by Ryland Walker Knight
"Champagne for my real friends. And real pain for my cham friends."
In the five years since the World Trade Center attack only one film has captured the immediate feeling of New York City in the wake of September 11th. Throughout Spike Lee's 25TH HOUR you can sense the loss, confusion, anger and weariness of a city. The film follows Monty Brogan (a resigned Edward Norton) on his last day before heading upriver to serve seven years for dealing heroin and in that span we see not just his life recoiling, burning, but his hometown as well.
After a prologue set sometime in the past wherein Monty saves a battered mutt (because the dog's "still got some fight in him"), Lee rolls his opening credits over a montage of the floodlights the city erected as temporary memorium to bring us current. It says there once was unabashed optimism. An optimism that could get you hurt, true, as Monty is bitten on the neck by the dog, but also an optimism and confidence nobody owned after the towers fell.
At the time of its release, Lee's film was criticized--like many of his films--for being heavy handed and meandering. Manohla Dargis, of the LA Times, said it was a film with a split personality that could not cohere. Richard Corliss, of Time Magazine, had the ever-insightful quip, "Pretty lethargic stuff." Most reviews were middling except for a few raves (one notably from the SF Chronicle's Mick LaSalle) and there was little to no advertising prior to its opening so, unfortunately, it debuted quietly and left theatres quieter still. There was no PR hubub leading up to it like this year's lauded UNITED 93 or Oliver Stone's event WORLD TRADE CENTER. It remains slightly to the side, rarely remembered. And if it is brought up, people seem to forget it was a Spike Lee joint. Earlier this year, none of the studio-sanctioned press about Lee's slick INSIDE MAN mentioned 25TH HOUR among Lee's previous successes, relegating it to the "misfire" category along with another underrated (if uneven) entry in his back catalogue, BAMBOOZLED. The only review I found of INSIDE MAN to mention 25TH HOUR comes from one of my favorite critics that few film fans read, yet desperately should, Walter Chaw:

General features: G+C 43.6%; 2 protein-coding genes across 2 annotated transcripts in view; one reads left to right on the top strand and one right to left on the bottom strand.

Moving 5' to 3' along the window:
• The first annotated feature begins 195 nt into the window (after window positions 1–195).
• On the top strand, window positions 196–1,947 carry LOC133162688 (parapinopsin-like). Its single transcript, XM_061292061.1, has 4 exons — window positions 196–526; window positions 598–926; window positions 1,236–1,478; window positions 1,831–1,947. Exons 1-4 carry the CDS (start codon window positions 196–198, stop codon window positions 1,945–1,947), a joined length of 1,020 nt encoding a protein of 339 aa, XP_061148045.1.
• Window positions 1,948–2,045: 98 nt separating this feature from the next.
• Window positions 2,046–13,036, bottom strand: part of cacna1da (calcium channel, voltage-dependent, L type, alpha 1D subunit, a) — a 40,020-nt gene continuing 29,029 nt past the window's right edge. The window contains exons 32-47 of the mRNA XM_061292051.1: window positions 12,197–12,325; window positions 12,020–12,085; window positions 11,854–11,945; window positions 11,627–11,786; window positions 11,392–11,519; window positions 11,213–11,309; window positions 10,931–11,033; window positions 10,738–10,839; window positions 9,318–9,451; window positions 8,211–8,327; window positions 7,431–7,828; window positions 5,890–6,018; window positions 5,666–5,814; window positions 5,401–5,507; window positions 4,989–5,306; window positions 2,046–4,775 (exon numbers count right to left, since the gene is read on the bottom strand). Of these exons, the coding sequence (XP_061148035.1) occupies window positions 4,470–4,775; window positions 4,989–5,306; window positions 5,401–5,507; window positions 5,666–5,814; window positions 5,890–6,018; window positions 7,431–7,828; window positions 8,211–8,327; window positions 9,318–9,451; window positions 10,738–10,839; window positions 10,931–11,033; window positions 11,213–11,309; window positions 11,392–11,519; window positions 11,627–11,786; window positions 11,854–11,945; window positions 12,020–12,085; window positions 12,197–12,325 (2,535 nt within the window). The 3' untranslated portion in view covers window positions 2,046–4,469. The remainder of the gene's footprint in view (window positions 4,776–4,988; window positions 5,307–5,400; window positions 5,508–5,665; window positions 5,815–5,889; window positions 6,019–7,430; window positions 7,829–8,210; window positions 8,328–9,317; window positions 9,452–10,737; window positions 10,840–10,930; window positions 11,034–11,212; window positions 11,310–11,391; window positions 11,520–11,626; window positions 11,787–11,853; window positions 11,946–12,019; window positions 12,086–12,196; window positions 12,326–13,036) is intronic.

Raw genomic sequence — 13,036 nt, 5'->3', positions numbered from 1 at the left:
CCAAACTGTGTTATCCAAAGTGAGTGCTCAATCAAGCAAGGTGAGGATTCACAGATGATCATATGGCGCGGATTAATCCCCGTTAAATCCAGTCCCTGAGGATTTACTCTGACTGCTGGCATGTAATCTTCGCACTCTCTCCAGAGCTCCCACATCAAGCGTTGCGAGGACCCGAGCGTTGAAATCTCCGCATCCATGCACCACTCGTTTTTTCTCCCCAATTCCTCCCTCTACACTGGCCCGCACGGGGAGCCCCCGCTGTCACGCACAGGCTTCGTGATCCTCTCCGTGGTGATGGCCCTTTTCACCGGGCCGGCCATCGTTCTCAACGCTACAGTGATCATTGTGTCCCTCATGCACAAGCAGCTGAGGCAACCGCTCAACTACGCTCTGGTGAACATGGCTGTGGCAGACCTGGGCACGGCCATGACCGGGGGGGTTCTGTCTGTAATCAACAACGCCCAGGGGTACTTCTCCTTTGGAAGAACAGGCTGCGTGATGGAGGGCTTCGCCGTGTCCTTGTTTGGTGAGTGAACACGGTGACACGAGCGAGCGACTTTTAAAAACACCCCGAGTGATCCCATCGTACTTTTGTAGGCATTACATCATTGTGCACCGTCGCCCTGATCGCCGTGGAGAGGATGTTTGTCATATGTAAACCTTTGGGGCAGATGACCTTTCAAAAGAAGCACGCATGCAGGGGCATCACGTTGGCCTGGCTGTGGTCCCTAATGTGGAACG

You make mistakes as a film critic sometimes and, unlike a lot of professions, when you flub, you do it for the record. I underestimated Spike Lee's 25th Hour badly upon its release a few years ago, misunderstanding it, fearing it, seeing it as a mediocre film when, in fact, subsequent viewings have revealed it as possibly Lee's tonal masterpiece. [read the whole review here]
That tone is on full display in the first of two minor masterpieces within the film, Monty's bathroom soliloquy; which harks back to the insult slinging of DO THE RIGHT THING. In this film, though, it's just Monty spewing Fuck You's to his entire city, his entire world--the world he is no longer a part of. This monologue is at the heart of Lee's metaphor for his beloved hometown: it raises the connection from superficiality to formal stroke of genius.
The film is based on David Benioff's novel of the same name and apparently the writer molded his screenplay close to his own source. He keeps the best elements, including another monologue, this time from Monty's father, James, played beautifully by Brian Cox. James is driving Monty upstate to prison and at the George Washington Bridge he offers to take a left, go west, in a marvelous ending that risks everything and jumps over that line into the divine. Few films as dire and bleak as this can inspire such patriotism. But that's what we all felt that fall of 2001. It's just unfortunate that was exploited so expertly by our leaders for false goals and gains.
Spike Lee has a reputation as a rambunctious sensationalist, a reputation he does nothing to deny. The next film he made, from a screenplay he wrote, had so many ideas there were about four different films at play within SHE HATE ME. At the heart of the film there was an angry man railing against Enron's thievery but, for what reason I don't know, he covered it up with a sex farce, an unconvincing mob yarn and one hell of a male fantasy threeway romance. Luckily with 25TH HOUR he had great source material adapted by its own author and plenty of focused ire to pour into that story. I was glad to see him working at the top of his game with THE INSIDER and look forward to finally watching his Katrina doc when I get the time. He may have built a career out of copying his mentor, Martin Scorsese, but his stamp is clear and never been stronger than in 25TH HOUR.
[I'd been planning on writing something like a reflective review of Mr Lee's film for a couple days but Mick LaSalle already beat me to it and did a pretty durned good job already. You can read his eloquent, concise and informative caption here and his original review from the film's release here. For an interview with Walter Chaw, click on over to The House Next Door's tête-à-tête. Also, I couldn't not put up a picture of the delicious Rosario Dawson (as Monty's girlfriend Naturelle Rivera) and Phillip Seymour Hoffman & Barry Pepper (as longtime friends Jacob and Frank) so here it is at the bottom.]
02002: 135 minutes: dir. Spike Lee: written by David Benioff, from his novel